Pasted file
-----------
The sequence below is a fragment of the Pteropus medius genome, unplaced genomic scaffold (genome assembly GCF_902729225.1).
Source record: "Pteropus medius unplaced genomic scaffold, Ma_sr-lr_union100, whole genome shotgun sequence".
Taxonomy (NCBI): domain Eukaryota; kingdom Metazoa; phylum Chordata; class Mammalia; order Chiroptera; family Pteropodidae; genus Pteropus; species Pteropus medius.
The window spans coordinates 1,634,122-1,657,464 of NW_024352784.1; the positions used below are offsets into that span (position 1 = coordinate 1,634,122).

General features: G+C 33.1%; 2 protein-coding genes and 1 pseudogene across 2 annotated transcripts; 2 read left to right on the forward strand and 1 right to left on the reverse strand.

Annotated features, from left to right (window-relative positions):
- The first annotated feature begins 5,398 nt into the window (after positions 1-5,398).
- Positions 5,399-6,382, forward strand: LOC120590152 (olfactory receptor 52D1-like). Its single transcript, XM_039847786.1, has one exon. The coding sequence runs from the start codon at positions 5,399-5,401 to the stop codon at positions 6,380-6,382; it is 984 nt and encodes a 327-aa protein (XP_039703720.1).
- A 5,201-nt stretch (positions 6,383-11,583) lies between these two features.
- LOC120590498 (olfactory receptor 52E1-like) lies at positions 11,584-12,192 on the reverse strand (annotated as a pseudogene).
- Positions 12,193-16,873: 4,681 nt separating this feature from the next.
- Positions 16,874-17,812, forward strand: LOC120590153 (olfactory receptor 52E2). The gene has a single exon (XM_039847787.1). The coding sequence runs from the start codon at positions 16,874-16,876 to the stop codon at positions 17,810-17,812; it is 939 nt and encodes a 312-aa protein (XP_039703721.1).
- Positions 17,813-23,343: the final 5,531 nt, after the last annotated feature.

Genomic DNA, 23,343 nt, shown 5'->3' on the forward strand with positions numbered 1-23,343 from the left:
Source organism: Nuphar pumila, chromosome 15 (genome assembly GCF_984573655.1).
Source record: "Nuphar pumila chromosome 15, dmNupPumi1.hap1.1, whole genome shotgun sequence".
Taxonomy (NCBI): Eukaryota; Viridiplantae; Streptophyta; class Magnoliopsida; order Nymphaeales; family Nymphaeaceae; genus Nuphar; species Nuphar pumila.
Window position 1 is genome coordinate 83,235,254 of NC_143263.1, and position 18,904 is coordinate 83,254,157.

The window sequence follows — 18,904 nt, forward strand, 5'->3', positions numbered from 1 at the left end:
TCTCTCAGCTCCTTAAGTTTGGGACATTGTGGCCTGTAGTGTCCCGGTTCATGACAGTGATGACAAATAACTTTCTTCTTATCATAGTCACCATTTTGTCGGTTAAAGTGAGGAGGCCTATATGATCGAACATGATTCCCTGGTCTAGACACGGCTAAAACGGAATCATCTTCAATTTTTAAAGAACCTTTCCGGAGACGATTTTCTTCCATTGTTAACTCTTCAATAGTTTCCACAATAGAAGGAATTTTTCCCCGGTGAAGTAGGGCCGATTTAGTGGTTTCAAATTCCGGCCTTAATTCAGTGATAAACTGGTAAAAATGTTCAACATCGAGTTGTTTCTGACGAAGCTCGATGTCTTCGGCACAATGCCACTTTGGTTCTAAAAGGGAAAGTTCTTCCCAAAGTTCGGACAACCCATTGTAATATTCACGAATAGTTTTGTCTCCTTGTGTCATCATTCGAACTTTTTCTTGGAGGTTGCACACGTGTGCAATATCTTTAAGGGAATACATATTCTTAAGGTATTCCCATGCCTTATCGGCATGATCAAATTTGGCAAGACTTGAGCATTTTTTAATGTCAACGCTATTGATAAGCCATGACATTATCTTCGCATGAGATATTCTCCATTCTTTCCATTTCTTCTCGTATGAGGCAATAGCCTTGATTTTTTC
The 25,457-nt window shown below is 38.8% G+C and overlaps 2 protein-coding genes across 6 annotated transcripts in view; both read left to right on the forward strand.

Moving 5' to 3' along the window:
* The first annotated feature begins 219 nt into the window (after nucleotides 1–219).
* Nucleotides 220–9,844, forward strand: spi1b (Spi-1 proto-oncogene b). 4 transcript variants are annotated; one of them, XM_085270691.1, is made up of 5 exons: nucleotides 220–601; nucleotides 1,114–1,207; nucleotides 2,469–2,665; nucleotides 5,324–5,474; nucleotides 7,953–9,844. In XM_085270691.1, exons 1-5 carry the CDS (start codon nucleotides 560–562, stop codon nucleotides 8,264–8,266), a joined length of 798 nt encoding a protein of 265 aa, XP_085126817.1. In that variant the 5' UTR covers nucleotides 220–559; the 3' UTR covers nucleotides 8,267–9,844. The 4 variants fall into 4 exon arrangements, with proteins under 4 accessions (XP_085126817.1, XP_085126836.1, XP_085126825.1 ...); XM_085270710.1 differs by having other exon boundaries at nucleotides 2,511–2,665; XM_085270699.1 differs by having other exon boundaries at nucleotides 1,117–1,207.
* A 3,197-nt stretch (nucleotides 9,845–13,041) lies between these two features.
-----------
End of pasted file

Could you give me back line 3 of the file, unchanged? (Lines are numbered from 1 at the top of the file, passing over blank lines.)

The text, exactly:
Taxonomy (NCBI): domain Eukaryota; kingdom Metazoa; phylum Chordata; class Mammalia; order Chiroptera; family Pteropodidae; genus Pteropus; species Pteropus medius.